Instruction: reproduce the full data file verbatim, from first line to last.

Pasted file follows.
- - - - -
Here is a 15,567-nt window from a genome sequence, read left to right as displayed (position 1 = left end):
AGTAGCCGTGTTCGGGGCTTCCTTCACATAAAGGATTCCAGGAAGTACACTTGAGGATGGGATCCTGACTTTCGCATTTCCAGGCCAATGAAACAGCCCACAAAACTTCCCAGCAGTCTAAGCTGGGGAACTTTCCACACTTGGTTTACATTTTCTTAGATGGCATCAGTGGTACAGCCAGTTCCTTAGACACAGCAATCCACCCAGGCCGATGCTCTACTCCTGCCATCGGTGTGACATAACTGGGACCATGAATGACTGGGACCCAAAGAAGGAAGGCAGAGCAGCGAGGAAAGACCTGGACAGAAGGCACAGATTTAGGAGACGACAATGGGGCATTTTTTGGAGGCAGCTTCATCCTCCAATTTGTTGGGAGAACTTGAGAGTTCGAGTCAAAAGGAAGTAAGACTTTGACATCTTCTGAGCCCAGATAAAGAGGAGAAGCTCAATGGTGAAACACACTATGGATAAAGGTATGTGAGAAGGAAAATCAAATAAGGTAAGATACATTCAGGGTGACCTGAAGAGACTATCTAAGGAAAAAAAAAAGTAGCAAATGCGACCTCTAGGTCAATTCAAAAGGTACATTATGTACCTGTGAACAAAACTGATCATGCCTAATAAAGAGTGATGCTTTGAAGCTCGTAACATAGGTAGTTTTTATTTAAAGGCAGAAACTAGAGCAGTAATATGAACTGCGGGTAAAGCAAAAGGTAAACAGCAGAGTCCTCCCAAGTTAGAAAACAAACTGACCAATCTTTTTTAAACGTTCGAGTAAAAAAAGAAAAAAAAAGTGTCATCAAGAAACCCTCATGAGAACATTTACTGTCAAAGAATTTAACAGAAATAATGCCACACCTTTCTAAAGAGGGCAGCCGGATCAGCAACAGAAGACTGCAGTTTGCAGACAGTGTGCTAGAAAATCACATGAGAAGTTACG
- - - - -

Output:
Here is a 15,567-nt window from a genome sequence, read left to right as displayed (position 1 = left end):
AGTAGCCGTGTTCGGGGCTTCCTTCACATAAAGGATTCCAGGAAGTACACTTGAGGATGGGATCCTGACTTTCGCATTTCCAGGCCAATGAAACAGCCCACAAAACTTCCCAGCAGTCTAAGCTGGGGAACTTTCCACACTTGGTTTACATTTTCTTAGATGGCATCAGTGGTACAGCCAGTTCCTTAGACACAGCAATCCACCCAGGCCGATGCTCTACTCCTGCCATCGGTGTGACATAACTGGGACCATGAATGACTGGGACCCAAAGAAGGAAGGCAGAGCAGCGAGGAAAGACCTGGACAGAAGGCACAGATTTAGGAGACGACAATGGGGCATTTTTTGGAGGCAGCTTCATCCTCCAATTTGTTGGGAGAACTTGAGAGTTCGAGTCAAAAGGAAGTAAGACTTTGACATCTTCTGAGCCCAGATAAAGAGGAGAAGCTCAATGGTGAAACACACTATGGATAAAGGTATGTGAGAAGGAAAATCAAATAAGGTAAGATACATTCAGGGTGACCTGAAGAGACTATCTAAGGAAAAAAAAAAGTAGCAAATGCGACCTCTAGGTCAATTCAAAAGGTACATTATGTACCTGTGAACAAAACTGATCATGCCTAATAAAGAGTGATGCTTTGAAGCTCGTAACATAGGTAGTTTTTATTTAAAGGCAGAAACTAGAGCAGTAATATGAACTGCGGGTAAAGCAAAAGGTAAACAGCAGAGTCCTCCCAAGTTAGAAAACAAACTGACCAATCTTTTTTAAACGTTCGAGTAAAAAAAGAAAAAAAAAGTGTCATCAAGAAACCCTCATGAGAACATTTACTGTCAAAGAATTTAACAGAAATAATGCCACACCTTTCTAAAGAGGGCAGCCGGATCAGCAACAGAAGACTGCAGTTTGCAGACAGTGTGCTAGAAAATCACATGAGAAGTTACG